client initialization file
A file containing configuration information used to inform the CICS Client of the CICS servers it can connect to, and the communication protocols to be used.

Client Input Output Sockets (CLIO/S)
A set of commands and APIs that can be used for high-speed communication and to access tape devices on a network of AIX workstations and MVS mainframes.

client locale
The locale that a client application uses to perform read and write operations on the client computer. See also locale, server locale.

client logical partition
A logical partition that uses the I/O resources of another logical partition, for example, a logical partition that uses the resources of a Virtual I/O Server logical partition.

client message
A message from a client application that is to be sent by means of a network to its destination, or a message that is routed to a client application to acknowledge the receipt of a client message by a network.

client node

  1. In a single system image (SSI), a WebSphere Voice Response system that handles interactions with callers. A client node must have a telephony connection. It does not store application or voice data; it gets data from the server node of the SSI.
  2. A file server or workstation on which the backup-archive client program has been installed, and which has been registered to the server.

client node session
A session in which a client node communicates with a server to perform backup, restore, archive, retrieve, migrate, or recall requests. See also administrative session.

client option set
A group of options that are defined on the server and used on client nodes in conjunction with client options files.

client options file
An editable file that identifies the server and communication method, and provides the configuration for backup, archive, hierarchical storage management, and scheduling.

client pattern
A method to determine which clients to monitor, and how to group them for reporting.

client-polling scheduling mode
A method of operation in which the client queries the server for work. See also server-prompted scheduling mode.

client process
A process that requests services from a server process. See also server process.

client program

  1. In dynamic routing the application program, running in the requesting region, that issues a remote link request.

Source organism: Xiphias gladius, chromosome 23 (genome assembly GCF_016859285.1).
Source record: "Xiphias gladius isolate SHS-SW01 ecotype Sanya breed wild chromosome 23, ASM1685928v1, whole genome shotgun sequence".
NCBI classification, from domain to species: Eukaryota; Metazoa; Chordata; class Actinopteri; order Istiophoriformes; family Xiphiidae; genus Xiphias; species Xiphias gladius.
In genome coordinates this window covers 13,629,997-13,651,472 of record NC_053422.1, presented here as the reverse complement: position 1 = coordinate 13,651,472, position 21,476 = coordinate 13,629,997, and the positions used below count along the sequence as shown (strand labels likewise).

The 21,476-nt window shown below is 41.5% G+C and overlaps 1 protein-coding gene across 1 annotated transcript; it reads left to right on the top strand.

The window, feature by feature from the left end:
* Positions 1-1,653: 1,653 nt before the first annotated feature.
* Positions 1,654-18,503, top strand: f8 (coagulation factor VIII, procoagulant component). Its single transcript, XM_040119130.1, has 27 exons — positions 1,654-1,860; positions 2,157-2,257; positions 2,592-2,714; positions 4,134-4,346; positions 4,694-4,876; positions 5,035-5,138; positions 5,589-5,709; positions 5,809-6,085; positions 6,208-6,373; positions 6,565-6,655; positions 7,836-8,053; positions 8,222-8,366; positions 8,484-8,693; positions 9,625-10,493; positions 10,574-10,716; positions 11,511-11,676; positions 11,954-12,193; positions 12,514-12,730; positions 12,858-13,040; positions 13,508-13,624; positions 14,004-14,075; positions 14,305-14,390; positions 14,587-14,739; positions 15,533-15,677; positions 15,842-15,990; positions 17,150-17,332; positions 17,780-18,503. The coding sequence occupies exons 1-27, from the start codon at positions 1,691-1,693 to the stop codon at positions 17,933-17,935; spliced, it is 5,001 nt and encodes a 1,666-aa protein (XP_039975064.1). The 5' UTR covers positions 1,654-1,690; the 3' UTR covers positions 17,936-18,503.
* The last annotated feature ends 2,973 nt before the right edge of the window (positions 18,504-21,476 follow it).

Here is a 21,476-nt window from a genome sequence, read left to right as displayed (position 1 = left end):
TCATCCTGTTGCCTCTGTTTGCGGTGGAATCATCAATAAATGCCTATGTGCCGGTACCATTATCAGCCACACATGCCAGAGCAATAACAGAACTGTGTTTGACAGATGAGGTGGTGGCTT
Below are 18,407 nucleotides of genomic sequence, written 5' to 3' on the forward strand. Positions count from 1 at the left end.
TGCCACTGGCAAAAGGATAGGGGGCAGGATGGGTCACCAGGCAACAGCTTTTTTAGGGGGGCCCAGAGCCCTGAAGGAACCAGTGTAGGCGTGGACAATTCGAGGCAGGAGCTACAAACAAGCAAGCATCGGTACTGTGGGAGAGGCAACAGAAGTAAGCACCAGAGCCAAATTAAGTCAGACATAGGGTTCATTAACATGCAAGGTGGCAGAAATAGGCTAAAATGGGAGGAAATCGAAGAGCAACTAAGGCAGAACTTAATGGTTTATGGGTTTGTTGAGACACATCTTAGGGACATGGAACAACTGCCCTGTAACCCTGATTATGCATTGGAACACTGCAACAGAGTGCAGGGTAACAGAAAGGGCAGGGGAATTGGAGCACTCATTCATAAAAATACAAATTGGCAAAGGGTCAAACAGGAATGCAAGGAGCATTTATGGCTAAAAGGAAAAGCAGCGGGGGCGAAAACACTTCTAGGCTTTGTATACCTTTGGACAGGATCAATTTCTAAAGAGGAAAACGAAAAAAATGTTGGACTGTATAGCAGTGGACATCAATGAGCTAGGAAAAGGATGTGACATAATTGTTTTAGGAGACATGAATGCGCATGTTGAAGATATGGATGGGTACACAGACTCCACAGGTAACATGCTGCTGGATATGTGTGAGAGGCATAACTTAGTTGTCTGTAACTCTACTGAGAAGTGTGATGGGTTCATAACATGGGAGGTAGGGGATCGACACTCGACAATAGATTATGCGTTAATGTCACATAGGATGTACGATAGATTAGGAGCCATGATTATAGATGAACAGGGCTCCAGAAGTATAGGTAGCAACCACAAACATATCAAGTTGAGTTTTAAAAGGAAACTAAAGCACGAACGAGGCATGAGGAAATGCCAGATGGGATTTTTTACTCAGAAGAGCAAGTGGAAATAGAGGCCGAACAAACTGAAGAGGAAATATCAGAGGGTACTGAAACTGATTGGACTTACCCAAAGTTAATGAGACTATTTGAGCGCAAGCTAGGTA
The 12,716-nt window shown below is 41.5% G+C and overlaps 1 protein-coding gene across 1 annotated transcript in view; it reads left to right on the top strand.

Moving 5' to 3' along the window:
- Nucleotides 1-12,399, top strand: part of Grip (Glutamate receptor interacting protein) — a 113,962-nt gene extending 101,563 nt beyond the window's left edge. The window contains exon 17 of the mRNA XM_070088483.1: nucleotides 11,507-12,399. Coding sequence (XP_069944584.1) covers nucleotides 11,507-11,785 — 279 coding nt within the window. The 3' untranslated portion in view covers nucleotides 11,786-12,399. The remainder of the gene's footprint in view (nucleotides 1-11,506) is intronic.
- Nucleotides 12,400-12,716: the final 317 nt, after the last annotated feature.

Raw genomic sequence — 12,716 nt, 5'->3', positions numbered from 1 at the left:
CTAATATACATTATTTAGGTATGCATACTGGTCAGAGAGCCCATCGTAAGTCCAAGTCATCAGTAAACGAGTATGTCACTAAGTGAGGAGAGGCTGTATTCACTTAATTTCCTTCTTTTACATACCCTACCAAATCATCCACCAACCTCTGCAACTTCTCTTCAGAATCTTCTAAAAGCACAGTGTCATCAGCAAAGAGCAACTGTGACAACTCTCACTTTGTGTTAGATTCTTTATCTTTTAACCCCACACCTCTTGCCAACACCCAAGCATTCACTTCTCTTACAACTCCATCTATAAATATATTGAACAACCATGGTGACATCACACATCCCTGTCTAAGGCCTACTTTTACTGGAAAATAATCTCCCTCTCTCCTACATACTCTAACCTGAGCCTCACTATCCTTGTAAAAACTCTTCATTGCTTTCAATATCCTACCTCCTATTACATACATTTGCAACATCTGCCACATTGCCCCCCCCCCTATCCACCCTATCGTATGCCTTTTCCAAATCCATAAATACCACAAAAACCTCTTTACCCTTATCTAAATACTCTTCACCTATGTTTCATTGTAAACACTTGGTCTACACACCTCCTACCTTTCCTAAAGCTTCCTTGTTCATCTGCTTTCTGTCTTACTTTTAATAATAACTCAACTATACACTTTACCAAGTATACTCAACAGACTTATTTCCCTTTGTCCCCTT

2. A program that uses a C++ class.
  3. In the client/server model, the front-end transaction.

client project for RuleApps
A predefined project for Eclipse that contains a class to execute a ruleset within a RuleApp.

client proxy
An object on the client side of a network connection that provides a remote procedure call interface to a service on the server side.

client reroute
A method that allows a client application, upon the loss of communication with a database server and the predefinition of an alternative server, to continue working with the original database server or the alternative server with only minimal interruption of the work.

client schedule
A database record that describes the planned processing of a client operation during a specific time period. The client operation can be a backup, archive, restore, or retrieve operation, a client operating system command, or a macro. See also administrative command schedule, central scheduler, schedule.

client secret
A piece of information that is used with an application key to verify the identity of an application. An API can be configured to require that client applications supply their application secret with their application key. The application secret functions effectively as a password known only to the application. The application secret is passed by the client using an HTTP query parameter.

Pertaining to the model of interaction in distributed data processing in which a program on one computer sends a request to a program on another computer and awaits a response. The requesting program is called a client; the answering program is called a server. See also distributed application.

client/server architecture
A hardware and software design that allows the user interface and database server to reside on separate nodes or platforms on a single computer or over a network. See also client application, server-processing locale.

client/server connection statement
An SQL statement that can connect to a database. These statements include CONNECT, DISCONNECT, and SET CONNECTION.

client side
In an ebMS exchange, the partner using the service, or a service user.

Pertaining to an operation that is performed on the client application and not on the server.

client-side authentication component
A component that collects client information, then uses login modules to verify this information.

client-side human service
A human service that runs in the web browser and can call the server to obtain data. A client-side human service can be used to implement an interactive task, a dashboard, or a user interface for a case or process instance that users can use to manage cases or processes in an application. See also heritage human service, human service.

client state manager

  1. A station that consists of a control unit (a cluster controller) and the terminals attached to it.
  2. A component of the client kernel that provides protocol support for the client.

client stub